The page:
How do you investigate a network that emphasizes anonymity and is designed to foil not only casual users but detectives as well?

“Sometimes you have to get creative,” says Eric Jardine, an assistant professor of political science at Virginia Tech who investigates the uses and consequences of the dark web.

A subset of the deep web, which can be neither found by traditional search engines nor visited with standard browsers, the dark web is a collection of websites that use encryption tools to hide their identity.

“We’ve long known — really, ever since Plato wrote about the myth of the Ring of Gyges, which enabled its owner to become invisible at will — that when people are rendered anonymous and their actions are untethered from their identity, their moral compass can break,” Jardine says. “And that’s certainly what we see with the dark web.”

Jardine notes that, when conducting research on the dark web, you need to find innovative ways to expand your investigations wherever possible. You should also partner with those who have complementary skills to try to investigate issues that cross disciplines.

For instance, Jardine looked at whether the availability of illegal drugs on the dark web had spilled into narcotic usage and arrests on a state level in the United States. To accomplish that, he and fellow researchers used a big-data approach to gather information about people’s interest in the dark web and then correlated those data with state drug use and arrest statistics.

“We found that the dark web drives up drug-usage rates and drives down drug-arrest rates,” Jardine says. “And that suggests a more fundamental problem, which is that policing isn’t really keeping up with the shifts in how users obtain drugs. But investigators are still doing an amazing job under challenging circumstances,” including a lack of resources, difficulty retaining people with the detective’s intuition and necessary cyber skills, as well as murky jurisdictional laws.

Jardine’s research focuses on the uses and abuses of anonymity-granting technologies and encryption, as well as the inherent politics of the public-policy dilemmas surrounding both. He also looks at trends in cybercrime and how people’s use of email and other digital technologies affects cybersecurity.

“Because of the technologies involved,” Jardine says, “it’s not easy to find out in a systematic way what’s happening and where the legal lines are drawn.”

According to Jardine, research has found that about half of dark-web content is legal under U.S. laws. His own research shows that what he considers to be the best need for the dark web — anonymity to express oneself safely — increases under repressive regimes.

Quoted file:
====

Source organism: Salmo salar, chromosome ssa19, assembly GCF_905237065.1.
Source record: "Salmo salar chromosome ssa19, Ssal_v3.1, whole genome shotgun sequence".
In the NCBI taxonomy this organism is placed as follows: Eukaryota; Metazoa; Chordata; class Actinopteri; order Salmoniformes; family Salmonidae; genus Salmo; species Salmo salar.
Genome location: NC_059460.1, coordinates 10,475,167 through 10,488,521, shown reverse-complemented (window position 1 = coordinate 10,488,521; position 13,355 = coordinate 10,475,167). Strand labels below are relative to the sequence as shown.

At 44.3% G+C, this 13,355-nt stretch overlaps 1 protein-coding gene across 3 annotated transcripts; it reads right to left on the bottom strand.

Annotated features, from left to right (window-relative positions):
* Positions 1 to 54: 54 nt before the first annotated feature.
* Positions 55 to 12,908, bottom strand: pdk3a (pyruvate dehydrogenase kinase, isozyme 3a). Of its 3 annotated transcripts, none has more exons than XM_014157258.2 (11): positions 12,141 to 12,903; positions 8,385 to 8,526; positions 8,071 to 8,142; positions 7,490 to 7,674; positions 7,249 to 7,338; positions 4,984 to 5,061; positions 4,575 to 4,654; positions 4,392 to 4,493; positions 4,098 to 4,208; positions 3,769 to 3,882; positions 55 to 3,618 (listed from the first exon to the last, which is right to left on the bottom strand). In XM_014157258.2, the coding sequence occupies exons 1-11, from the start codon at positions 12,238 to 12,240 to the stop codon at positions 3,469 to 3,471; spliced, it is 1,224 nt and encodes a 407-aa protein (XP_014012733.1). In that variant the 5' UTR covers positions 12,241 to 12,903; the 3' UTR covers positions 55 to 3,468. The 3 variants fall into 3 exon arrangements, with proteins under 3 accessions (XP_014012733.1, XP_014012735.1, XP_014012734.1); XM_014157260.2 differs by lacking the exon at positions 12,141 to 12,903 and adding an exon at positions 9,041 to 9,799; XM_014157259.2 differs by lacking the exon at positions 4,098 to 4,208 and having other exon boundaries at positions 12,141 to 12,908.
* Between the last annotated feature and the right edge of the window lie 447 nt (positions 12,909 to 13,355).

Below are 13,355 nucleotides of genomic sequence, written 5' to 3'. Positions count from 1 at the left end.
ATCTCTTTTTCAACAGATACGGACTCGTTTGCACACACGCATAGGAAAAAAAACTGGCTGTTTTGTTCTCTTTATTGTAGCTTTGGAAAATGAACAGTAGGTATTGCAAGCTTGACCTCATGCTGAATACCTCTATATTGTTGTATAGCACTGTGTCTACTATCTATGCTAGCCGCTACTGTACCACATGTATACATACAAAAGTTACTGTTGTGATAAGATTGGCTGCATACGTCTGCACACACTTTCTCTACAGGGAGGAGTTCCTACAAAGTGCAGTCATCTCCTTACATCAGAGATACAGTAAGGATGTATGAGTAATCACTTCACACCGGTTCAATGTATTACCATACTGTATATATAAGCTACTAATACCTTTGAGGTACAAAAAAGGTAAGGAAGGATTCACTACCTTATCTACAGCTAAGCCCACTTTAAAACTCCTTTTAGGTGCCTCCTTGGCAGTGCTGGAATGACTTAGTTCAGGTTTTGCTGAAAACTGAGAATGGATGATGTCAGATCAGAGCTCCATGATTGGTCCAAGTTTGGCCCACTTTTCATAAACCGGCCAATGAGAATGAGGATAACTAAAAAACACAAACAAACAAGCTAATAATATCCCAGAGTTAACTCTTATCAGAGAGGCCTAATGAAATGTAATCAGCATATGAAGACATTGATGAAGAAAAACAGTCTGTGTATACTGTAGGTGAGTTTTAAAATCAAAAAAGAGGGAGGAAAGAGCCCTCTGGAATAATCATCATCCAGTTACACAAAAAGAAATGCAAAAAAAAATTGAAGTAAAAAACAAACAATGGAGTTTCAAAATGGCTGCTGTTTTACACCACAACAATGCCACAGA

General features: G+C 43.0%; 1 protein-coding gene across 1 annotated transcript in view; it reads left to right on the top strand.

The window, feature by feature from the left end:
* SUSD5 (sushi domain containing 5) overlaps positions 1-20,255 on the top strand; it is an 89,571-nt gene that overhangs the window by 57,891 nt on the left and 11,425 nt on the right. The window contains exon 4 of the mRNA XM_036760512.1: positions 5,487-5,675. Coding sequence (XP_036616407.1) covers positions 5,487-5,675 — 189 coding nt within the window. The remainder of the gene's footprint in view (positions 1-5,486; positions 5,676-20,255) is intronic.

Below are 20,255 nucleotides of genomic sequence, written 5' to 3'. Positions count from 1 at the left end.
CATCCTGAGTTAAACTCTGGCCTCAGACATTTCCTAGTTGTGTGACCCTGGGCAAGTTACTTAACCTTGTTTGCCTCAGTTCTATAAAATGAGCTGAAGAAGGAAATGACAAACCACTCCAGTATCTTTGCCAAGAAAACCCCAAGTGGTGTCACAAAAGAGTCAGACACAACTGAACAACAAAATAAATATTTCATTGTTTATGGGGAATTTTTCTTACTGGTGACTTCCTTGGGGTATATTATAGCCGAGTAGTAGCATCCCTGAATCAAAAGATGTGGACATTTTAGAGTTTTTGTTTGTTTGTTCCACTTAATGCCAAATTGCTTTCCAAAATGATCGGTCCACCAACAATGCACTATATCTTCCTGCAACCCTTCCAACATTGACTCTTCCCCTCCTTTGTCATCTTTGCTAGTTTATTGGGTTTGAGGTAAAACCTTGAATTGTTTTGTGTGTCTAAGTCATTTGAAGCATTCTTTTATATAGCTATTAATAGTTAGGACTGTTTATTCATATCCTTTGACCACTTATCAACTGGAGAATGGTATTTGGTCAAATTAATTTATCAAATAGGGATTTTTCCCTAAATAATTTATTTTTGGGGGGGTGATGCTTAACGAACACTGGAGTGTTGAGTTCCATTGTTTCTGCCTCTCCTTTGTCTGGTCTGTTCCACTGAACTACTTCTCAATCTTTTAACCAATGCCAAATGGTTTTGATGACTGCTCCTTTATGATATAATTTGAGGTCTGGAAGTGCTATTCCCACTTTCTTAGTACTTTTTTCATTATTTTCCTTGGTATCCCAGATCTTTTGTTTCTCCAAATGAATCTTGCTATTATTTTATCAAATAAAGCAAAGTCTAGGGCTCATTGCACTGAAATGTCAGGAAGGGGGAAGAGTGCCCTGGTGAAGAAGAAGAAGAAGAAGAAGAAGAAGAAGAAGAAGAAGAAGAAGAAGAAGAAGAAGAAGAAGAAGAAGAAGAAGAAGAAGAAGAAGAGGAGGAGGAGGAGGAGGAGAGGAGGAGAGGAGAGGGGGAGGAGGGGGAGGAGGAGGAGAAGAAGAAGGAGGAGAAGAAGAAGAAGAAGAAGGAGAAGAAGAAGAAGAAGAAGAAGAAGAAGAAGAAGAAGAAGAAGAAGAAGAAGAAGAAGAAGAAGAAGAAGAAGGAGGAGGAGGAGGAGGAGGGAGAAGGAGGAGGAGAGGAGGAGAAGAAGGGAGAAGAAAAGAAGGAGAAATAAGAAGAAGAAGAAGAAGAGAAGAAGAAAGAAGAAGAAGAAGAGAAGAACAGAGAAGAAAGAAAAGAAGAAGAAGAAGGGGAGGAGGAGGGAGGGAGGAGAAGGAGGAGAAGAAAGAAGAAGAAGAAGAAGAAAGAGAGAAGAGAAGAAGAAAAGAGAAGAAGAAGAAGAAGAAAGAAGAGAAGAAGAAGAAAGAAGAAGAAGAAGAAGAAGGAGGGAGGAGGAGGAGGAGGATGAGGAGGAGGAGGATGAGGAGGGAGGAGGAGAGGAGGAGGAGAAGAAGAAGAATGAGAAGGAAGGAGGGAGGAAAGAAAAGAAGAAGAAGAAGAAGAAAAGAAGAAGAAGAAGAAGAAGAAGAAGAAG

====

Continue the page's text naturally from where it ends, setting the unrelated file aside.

“There’s a case to be made for these technologies,” he says, “as being fundamental to privacy and free expression.”

The other half of dark-web content consists of sites that sell malware, drugs, guns, or worse. One landmark study found that 2 percent of dark-web sites involve child-abuse images, and those sites draw some 80 percent of dark-web traffic.

“How do you manage all this complexity in a way that’s feasible, doesn’t break the system for people in repressive regimes who need anonymity, and yet doesn’t let the harms run rampant and unchecked,” asks Jardine, who notes that shutting down the dark web would be difficult, if not impossible.

Jardine’s quest to manage that complexity has led to collaborations around the world. For example, he is working with British computer scientist Gareth Owenson on such policy questions as whether the distribution of harms and benefits from the dark web vary in any systematic way. He is also authoring a paper with former Homeland Security Secretary Michael Chertoff on thorny national and international jurisdictional issues.

In addition, Jardine has developed a course that introduces Virginia Tech students to navigating and measuring content in a largely unmonitored corner of the internet. The course also explores the policy implications of the dark web, examining how threats emerge and how law enforcement attempts to police this murky domain.

The field interests Jardine in part because it can be investigated through so many lenses, including political, economic, criminological, international relations, public health, and social frames.

“There’s something fascinating about the whole mix,” he says. “You have your positive uses, your negative abuses. Technology is involved, as are fundamental and time-immemorial questions about anonymity and identity. The tendrils that come off dark web research touch so many different areas.

“It’s yet to be boring.”

Written by Richard Lovegrove. This article originally appeared in the 2018–19 issue of Illumination, the annual magazine of the Virginia Tech College of Liberal Arts and Human Sciences.